The military’s growing separation from U.S. society is filtering into bizarre nooks and crannies of American life. Check out this new video game: Medal of Honor Warfighter Military Edition. It’s a joint venture by GovX, Inc. – “the largest online shopping destination exclusively serving verified military, law enforcement and related government personnel and their families” – and Electronic Arts, the big video-game producer.
“This will be the first time a major video game release will offer a special edition that will only be available to verified active, reserve, retired and former military personnel,” a Monday announcement said, “and not the general public.”
Well, excuse us.
“This is a uniquely exceptional video game, precisely the kind of game to lead the industry with a privileged Military Edition,” said Tony Farwell, President and a founder of GovX, Inc. “Not only is Medal of Honor a massively popular game franchise, it’s a more personal, plot-based game with a deep pathos and authenticity that serves to further heighten our respect for those who serve.
Hmm…heightening the respect for those who serve — but only among those who serve, or have served? Seems like they’re missing a target audience: those who haven’t served. It’s part of the increasing cult-like devotion to the military, which creates its own set of dangers in a democracy. It’s also done to create an aura of exclusivity that some elements of society crave like capitalist crack cocaine (EA points out that the plain vanilla Medal of Honor Warfighter will be available to the general public).
Continues the press release:
Written by U.S. Tier 1 Operators while deployed overseas and inspired by real world events, Medal of Honor Warfighter delivers an up close and personal look at today’s battlefield and the fight against the ongoing global terror threat. From rescuing hostages in Abu Sayyaf’s stronghold in the Philippines to assaulting Al-Shabaab’s “Pirate Town” on the Somali Coast, Medal of Honor Warfighter puts players in the boots of today’s most highly trained and skilled warriors to experience missions that have a dotted line to real world terrorist threats. Powered by the ground-breaking Frostbite™ 2 engine, Medal of Honor Warfighter features real world hotspots in the single player campaign and introduces international Tier 1 Operators from 10 different nations in multiplayer allowing players to show their national pride online. Medal of Honor Warfighter Military Edition includes the Medal of Honor Warfighter Limited Edition containing the U.S. Navy SEAL Tier 1 Sniper multiplayer unlock [doesn’t anyone read these press releases before they send them out?], as well as exclusive in-game unlocks, including use of the Project HONOR camouflage pattern.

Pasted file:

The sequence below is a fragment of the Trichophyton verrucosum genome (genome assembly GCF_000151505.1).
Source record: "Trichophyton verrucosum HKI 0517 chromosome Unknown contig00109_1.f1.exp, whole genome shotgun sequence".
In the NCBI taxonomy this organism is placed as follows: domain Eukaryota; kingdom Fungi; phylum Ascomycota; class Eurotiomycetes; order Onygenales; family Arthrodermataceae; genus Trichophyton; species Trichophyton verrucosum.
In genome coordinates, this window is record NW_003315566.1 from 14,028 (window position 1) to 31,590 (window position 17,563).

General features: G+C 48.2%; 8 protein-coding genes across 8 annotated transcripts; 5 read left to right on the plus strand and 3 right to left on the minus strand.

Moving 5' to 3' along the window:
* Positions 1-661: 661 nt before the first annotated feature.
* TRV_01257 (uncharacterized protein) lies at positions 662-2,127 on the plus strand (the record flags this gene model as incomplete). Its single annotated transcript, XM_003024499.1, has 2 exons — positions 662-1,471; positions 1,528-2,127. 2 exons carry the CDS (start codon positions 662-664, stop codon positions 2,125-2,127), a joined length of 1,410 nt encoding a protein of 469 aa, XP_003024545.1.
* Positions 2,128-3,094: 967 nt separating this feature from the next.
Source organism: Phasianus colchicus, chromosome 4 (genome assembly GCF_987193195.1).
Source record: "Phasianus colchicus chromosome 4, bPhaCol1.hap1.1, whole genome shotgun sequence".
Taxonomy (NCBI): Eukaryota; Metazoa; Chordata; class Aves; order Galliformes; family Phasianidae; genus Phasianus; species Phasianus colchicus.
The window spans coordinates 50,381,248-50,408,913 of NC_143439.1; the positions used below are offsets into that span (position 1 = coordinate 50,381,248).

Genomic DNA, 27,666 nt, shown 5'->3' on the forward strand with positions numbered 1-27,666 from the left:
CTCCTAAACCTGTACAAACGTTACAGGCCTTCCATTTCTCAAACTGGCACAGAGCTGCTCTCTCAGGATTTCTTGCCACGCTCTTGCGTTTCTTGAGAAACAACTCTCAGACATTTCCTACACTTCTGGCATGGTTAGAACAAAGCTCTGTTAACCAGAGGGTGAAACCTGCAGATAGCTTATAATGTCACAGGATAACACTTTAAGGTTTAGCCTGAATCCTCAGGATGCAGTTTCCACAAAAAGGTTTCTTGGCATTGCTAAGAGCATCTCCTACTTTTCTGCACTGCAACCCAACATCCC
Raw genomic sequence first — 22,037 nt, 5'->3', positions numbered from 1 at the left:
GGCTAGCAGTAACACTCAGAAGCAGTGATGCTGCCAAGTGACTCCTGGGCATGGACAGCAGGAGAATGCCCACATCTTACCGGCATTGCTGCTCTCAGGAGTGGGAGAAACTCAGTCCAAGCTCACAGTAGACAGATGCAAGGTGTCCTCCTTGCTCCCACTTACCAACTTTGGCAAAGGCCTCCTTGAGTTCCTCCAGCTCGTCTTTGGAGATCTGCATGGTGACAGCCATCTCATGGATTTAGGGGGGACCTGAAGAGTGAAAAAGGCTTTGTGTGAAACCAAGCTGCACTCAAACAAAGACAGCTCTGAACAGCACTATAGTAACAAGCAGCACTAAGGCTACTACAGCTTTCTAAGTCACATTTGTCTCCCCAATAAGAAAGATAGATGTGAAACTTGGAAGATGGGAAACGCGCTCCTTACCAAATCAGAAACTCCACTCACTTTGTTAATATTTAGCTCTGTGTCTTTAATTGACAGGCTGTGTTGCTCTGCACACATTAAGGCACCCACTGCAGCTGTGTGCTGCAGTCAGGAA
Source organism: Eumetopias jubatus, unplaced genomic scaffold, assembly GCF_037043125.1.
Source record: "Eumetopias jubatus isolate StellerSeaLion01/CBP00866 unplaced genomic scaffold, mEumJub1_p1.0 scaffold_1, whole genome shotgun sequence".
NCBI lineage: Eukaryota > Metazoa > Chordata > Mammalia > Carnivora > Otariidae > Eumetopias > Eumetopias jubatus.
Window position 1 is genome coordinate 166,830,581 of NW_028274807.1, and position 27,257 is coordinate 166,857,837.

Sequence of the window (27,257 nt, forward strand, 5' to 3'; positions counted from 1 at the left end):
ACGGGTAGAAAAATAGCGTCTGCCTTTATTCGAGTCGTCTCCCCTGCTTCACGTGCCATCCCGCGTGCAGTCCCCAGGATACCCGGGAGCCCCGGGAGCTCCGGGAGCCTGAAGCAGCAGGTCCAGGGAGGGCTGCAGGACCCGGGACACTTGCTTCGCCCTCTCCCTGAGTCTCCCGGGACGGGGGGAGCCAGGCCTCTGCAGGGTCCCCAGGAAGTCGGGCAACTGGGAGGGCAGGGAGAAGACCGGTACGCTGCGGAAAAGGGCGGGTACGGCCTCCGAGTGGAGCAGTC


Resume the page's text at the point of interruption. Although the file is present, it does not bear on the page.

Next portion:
The companies note that a recent survey “that measured video game usage among military and non-military peers, showed that military video game users are more likely to play first person shooter games, the most popular genre of games overall, and play for a longer period of time than their non-military peers [surely, sitting around Afghanistan has nothing to do with that]. Survey participants further demonstrated demand for a military edition when those who are or were in the military responded that they had a strong preference to purchase a military edition in order to compete exclusively against others in the military, have a designation or badge indicating their military status, and have a donation given to military foundations.”
GovX and EA say they “will also contribute to the Navy SEAL Foundation and Special Operations Warrior Foundation” once they beginning selling the game Oct. 23 for $59.89. It’s the latest example where merchants pledge to donate some usually unspecified share of their proceeds to military charities as a kind of toll for access to the military market.
None dare call it war profiteering.